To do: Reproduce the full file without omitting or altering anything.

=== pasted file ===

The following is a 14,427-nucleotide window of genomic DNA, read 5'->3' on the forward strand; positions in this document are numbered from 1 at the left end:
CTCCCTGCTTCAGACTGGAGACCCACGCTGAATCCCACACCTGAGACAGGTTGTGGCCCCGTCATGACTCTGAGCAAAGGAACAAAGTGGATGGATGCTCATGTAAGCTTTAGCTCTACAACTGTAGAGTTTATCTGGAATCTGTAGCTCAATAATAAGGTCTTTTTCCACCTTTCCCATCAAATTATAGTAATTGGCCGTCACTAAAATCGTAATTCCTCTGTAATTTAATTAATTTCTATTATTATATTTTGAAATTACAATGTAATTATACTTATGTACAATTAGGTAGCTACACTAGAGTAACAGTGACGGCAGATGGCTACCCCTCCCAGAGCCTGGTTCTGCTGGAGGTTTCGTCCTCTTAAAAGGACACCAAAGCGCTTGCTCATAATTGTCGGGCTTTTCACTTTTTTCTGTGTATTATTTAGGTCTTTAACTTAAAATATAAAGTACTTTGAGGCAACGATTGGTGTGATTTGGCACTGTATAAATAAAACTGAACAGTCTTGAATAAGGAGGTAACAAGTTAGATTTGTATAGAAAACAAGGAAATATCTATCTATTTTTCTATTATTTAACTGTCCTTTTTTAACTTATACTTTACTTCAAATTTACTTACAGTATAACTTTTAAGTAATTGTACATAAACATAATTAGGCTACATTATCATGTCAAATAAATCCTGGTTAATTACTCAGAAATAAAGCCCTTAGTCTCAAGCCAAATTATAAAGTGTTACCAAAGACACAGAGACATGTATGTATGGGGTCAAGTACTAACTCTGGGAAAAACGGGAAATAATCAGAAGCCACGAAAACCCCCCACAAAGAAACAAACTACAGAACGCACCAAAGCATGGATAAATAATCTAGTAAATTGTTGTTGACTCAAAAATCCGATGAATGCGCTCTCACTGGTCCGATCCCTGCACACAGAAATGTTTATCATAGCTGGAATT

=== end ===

The following is a 14,427-nucleotide window of genomic DNA, read 5'->3' on the forward strand; positions in this document are numbered from 1 at the left end:
CTCCCTGCTTCAGACTGGAGACCCACGCTGAATCCCACACCTGAGACAGGTTGTGGCCCCGTCATGACTCTGAGCAAAGGAACAAAGTGGATGGATGCTCATGTAAGCTTTAGCTCTACAACTGTAGAGTTTATCTGGAATCTGTAGCTCAATAATAAGGTCTTTTTCCACCTTTCCCATCAAATTATAGTAATTGGCCGTCACTAAAATCGTAATTCCTCTGTAATTTAATTAATTTCTATTATTATATTTTGAAATTACAATGTAATTATACTTATGTACAATTAGGTAGCTACACTAGAGTAACAGTGACGGCAGATGGCTACCCCTCCCAGAGCCTGGTTCTGCTGGAGGTTTCGTCCTCTTAAAAGGACACCAAAGCGCTTGCTCATAATTGTCGGGCTTTTCACTTTTTTCTGTGTATTATTTAGGTCTTTAACTTAAAATATAAAGTACTTTGAGGCAACGATTGGTGTGATTTGGCACTGTATAAATAAAACTGAACAGTCTTGAATAAGGAGGTAACAAGTTAGATTTGTATAGAAAACAAGGAAATATCTATCTATTTTTCTATTATTTAACTGTCCTTTTTTAACTTATACTTTACTTCAAATTTACTTACAGTATAACTTTTAAGTAATTGTACATAAACATAATTAGGCTACATTATCATGTCAAATAAATCCTGGTTAATTACTCAGAAATAAAGCCCTTAGTCTCAAGCCAAATTATAAAGTGTTACCAAAGACACAGAGACATGTATGTATGGGGTCAAGTACTAACTCTGGGAAAAACGGGAAATAATCAGAAGCCACGAAAACCCCCCACAAAGAAACAAACTACAGAACGCACCAAAGCATGGATAAATAATCTAGTAAATTGTTGTTGACTCAAAAATCCGATGAATGCGCTCTCACTGGTCCGATCCCTGCACACAGAAATGTTTATCATAGCTGGAATT